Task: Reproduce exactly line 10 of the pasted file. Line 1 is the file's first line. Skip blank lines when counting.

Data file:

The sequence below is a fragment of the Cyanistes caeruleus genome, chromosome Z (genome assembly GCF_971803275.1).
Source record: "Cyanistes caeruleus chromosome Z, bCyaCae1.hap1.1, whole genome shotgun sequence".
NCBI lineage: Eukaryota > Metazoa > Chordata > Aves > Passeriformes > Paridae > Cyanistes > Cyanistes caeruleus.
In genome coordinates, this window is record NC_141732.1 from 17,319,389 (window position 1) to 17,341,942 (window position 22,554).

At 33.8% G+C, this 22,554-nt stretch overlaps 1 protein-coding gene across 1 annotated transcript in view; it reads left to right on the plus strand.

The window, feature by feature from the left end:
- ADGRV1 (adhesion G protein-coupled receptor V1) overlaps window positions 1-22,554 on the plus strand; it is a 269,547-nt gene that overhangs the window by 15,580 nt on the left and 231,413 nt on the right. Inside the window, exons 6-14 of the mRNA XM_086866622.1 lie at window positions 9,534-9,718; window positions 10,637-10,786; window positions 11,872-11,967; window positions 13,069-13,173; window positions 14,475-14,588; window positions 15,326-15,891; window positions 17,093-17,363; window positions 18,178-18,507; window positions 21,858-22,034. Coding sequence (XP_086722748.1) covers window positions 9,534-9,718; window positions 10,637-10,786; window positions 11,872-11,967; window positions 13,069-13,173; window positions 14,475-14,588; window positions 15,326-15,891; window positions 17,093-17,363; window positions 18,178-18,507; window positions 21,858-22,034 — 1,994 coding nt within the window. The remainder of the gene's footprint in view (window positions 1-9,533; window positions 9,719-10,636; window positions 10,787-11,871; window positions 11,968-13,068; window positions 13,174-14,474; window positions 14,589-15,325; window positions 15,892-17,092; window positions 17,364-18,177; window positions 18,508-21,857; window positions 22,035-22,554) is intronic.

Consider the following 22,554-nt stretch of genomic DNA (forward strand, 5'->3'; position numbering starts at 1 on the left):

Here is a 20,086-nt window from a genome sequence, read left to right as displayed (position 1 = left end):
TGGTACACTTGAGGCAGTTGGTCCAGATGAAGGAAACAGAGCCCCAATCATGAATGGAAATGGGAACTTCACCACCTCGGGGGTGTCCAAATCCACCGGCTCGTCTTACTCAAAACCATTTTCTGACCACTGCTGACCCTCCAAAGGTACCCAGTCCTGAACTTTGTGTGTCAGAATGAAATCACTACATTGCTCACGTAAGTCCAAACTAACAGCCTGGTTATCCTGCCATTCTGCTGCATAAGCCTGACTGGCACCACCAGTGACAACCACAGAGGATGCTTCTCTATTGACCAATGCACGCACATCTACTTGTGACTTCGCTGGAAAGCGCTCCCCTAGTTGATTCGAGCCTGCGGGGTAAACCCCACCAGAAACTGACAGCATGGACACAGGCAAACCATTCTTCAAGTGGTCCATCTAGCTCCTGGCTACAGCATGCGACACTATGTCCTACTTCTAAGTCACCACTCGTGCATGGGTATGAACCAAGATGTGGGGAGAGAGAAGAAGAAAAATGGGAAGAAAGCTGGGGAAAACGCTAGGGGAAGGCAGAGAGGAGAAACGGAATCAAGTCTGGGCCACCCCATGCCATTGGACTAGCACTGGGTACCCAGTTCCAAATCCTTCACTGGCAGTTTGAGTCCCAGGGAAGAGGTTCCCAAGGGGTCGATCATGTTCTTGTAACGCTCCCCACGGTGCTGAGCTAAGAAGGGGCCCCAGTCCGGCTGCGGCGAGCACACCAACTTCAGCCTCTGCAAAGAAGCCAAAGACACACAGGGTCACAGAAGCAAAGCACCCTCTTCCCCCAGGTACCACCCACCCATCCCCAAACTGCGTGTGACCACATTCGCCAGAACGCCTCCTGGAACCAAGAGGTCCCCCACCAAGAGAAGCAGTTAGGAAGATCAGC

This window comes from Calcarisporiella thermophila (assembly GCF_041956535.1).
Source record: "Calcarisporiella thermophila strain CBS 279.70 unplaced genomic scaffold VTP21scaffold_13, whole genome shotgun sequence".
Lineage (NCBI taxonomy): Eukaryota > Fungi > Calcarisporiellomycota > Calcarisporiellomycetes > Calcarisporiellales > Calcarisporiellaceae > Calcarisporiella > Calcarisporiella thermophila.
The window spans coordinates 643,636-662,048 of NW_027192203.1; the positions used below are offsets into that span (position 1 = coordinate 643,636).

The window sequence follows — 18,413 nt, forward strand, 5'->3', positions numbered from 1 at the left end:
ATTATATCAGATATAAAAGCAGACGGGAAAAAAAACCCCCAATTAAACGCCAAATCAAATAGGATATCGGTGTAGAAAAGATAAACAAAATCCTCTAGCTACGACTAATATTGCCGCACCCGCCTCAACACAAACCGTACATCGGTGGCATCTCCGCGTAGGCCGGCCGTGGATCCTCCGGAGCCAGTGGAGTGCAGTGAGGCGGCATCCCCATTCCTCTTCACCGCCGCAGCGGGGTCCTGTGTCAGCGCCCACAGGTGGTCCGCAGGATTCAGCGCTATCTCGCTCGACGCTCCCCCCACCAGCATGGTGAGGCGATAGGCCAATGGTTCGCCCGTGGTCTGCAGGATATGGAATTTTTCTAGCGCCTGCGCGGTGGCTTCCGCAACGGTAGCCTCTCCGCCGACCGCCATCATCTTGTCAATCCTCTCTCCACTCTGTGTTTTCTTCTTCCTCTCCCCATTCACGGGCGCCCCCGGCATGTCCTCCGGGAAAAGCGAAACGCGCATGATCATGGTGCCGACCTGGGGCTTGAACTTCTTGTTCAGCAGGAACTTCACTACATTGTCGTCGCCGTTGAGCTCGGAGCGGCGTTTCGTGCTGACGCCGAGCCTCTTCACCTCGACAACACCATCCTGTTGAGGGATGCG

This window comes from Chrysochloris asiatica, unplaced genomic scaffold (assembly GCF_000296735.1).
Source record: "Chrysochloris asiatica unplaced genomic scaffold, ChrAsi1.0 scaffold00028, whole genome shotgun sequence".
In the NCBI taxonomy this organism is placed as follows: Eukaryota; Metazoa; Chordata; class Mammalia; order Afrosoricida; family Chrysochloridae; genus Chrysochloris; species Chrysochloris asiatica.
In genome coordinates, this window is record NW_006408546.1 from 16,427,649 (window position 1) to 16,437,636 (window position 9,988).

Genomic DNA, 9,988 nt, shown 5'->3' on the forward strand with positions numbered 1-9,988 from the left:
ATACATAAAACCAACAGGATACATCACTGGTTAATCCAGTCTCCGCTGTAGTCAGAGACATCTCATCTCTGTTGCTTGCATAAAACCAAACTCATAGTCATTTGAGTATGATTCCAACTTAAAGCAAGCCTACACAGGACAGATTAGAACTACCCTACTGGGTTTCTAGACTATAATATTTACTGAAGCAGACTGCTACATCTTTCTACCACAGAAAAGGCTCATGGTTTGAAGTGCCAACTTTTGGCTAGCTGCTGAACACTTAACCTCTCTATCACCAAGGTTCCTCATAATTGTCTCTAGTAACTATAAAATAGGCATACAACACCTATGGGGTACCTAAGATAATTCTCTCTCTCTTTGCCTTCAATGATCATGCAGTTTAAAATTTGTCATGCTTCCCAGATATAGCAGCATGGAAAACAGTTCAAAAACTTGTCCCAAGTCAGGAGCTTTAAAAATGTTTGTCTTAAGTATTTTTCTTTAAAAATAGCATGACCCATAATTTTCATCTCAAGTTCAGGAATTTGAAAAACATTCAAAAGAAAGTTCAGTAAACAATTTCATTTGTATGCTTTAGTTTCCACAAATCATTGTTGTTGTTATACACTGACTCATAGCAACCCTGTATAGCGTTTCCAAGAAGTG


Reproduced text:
TGGTACACTTGAGGCAGTTGGTCCAGATGAAGGAAACAGAGCCCCAATCATGAATGGAAATGGGAACTTCACCACCTCGGGGGTGTCCAAATCCACCGGCTCGTCTTACTCAAAACCATTTTCTGACCACTGCTGACCCTCCAAAGGTACCCAGTCCTGAACTTTGTGTGTCAGAATGAAATCACTACATTGCTCACGTAAGTCCAAACTAACAGCCTGGTTATCCTGCCATTCTGCTGCATAAGCCTGACTGGCACCACCAGTGACAACCACAGAGGATGCTTCTCTATTGACCAATGCACGCACATCTACTTGTGACTTCGCTGGAAAGCGCTCCCCTAGTTGATTCGAGCCTGCGGGGTAAACCCCACCAGAAACTGACAGCATGGACACAGGCAAACCATTCTTCAAGTGGTCCATCTAGCTCCTGGCTACAGCATGCGACACTATGTCCTACTTCTAAGTCACCACTCGTGCATGGGTATGAACCAAGATGTGGGGAGAGAGAAGAAGAAAAATGGGAAGAAAGCTGGGGAAAACGCTAGGGGAAGGCAGAGAGGAGAAACGGAATCAAGTCTGGGCCACCCCATGCCATTGGACTAGCACTGGGTACCCAGTTCCAAATCCTTCACTGGCAGTTTGAGTCCCAGGGAAGAGGTTCCCAAGGGGTCGATCATGTTCTTGTAACGCTCCCCACGGTGCTGAGCTAAGAAGGGGCCCCAGTCCGGCTGCGGCGAGCACACCAACTTCAGCCTCTGCAAAGAAGCCAAAGACACACAGGGTCACAGAAGCAAAGCACCCTCTTCCCCCAGGTACCACCCACCCATCCCCAAACTGCGTGTGACCACATTCGCCAGAACGCCTCCTGGAACCAAGAGGTCCCCCACCAAGAGAAGCAGTTAGGAAGATCAGC